The CRC is the source of a detailed article (written January 2008) that explains the reasoning behind the discussion of the generation of carbon dioxide. The significant part is at the end where they say (which I put in bold) that they have decided to be strict on the matter because it involves chametz on Pesach. They only certify CO2 that is definitely not derived from Chametz even though it may not be required to do so. Rav Moshe Heinemann of the Star-K has ruled that it is not required.
According to a footnote, the OU would rely on a letter from the supplier as to the source of CO2. The quote from the OU by @GershonGold would seem to imply that they might no longer require a letter from the CO2 supplier, but that is not explicit.
The footnotes give details as to how CO2 was derived, the psakim over the years, and the methods as they changed and became technologically advanced.
There is a discussion at Carbon Dioxide for Pesach which explains how CO2 generation was originally chametz, but nowadays is no longer a problem.
With this understanding, we can now address the question of whether
carbon dioxide recovered from a chametz fermentation should be
forbidden on Pesach. It turns out that the technology of recovering
carbon dioxide has steadily progressed over the past 100 years. At
first scientists figured out how to liquefy the carbon dioxide
escaping from these reactions but had no effective method of purifying
these vapors. As such, in those days, the liquid carbon dioxide
likely did have a carryover of taste from the beer or whisky it was
made from, and for that reason, the Poskim of that era concluded that
the carbon dioxide was forbidden on Pesach.
However, in the past 50 years, the industry has developed 5 different
methods of purifying the carbon dioxide – four while it is in the
gaseous state, and a fifth after it is liquefied – to the point that
nowadays carbon dioxide recovered from beer or whisky bears absolutely
no taste of the original liquid it was created from. We can surmise
that that this change of facts is why when the question was presented
to Rav Auerbach, he ruled that it is surely permitted! Rav Auerbach
appears to have held that a vapor/condensate only retains the status
of the original liquid if it also retains the taste of that liquid,
and since nowadays the carbon dioxide has absolutely no taste of the
original beverage, it is not forbidden as chametz. [See the footnote
for an alternate explanation of these halachos.]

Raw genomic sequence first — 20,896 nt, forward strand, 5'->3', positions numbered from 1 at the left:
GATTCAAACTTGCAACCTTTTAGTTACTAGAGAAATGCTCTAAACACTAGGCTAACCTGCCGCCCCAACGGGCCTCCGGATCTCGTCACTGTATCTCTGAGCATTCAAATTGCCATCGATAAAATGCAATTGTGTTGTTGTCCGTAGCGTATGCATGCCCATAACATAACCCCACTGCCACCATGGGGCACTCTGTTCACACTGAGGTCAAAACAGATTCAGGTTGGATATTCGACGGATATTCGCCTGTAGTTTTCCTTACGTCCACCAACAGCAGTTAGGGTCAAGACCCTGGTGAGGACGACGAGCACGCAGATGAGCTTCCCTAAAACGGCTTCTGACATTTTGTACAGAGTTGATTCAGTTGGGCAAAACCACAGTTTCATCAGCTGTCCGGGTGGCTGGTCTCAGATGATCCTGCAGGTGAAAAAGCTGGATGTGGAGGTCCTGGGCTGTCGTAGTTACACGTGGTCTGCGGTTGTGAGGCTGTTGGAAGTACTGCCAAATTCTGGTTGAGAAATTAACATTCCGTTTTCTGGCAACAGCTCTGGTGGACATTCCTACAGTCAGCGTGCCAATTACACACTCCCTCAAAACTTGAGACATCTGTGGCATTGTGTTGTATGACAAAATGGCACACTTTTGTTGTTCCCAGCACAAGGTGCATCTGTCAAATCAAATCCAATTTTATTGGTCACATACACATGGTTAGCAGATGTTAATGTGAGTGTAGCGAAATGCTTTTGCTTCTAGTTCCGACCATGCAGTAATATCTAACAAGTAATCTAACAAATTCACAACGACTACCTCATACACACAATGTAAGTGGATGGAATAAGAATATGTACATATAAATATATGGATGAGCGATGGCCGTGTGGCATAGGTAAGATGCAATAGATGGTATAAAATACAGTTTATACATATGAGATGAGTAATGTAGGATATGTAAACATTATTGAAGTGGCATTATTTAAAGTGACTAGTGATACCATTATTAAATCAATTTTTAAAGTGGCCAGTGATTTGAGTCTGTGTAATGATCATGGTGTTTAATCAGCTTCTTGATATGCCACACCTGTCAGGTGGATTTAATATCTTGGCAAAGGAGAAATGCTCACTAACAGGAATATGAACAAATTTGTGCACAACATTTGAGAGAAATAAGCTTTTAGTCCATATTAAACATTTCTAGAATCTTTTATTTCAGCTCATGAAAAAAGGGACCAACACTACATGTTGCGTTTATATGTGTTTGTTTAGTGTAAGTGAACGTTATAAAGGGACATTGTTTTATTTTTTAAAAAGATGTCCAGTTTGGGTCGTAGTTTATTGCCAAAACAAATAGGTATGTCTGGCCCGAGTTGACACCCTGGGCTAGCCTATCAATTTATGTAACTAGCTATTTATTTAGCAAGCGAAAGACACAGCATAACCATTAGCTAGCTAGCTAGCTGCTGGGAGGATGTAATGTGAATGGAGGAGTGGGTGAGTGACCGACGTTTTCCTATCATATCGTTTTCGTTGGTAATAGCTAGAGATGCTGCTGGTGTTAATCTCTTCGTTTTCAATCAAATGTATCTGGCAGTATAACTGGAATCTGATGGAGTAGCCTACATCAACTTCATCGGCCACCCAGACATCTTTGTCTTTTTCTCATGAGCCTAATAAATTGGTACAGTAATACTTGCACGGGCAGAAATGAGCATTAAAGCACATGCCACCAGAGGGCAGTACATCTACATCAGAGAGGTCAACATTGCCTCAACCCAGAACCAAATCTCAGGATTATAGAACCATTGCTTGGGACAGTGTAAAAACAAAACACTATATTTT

Of the kashrus agencies we conferred with, we found that many chose to
take a strict approach and not allow carbon dioxide from chametz or
even kitnios (but they took varying approaches to verifying the source
of the carbon dioxide) but others came to the conclusion outlined
above that one may be lenient nowadays. (This is the ruling of Rav Moshe Heinemann of the Star-K). Due to the (commendable)
strictness with which people traditionally treat questions of chametz,
the cRc only certifies seltzer or soda after verifying that the carbon
dioxide is not recovered from chametz (but does accept it from kitnios
sources). While this may not be required on strict halachic grounds,
it is within the spirit of חומרא דפסח to be machmir on this matter.
The following are some relevant facts about the current carbon dioxide
Nowadays, beer companies typically do collect the carbon dioxide
vapors escaping from their fermenters for reuse in their products, and
it is very rare for them to sell the carbon dioxide to others.
Most whisky and ethanol produced in the United States is kitnios, not
chametz. Due to an overabundance of carbon dioxide byproduct, it is
uncommon for a producer (e.g. a whisky or ethanol plant) to recover
the carbon dioxide unless they have a specific buyer in mind. In
fact, typically the carbon dioxide resellers are the ones who install
the collection equipment in the producer of their choice, and then
remain with that producer for many years. As such, although many new
ethanol plants have opened up in the USA in recent years, it may take
many years before the carbon dioxide produced in those plants is ever
used in seltzer.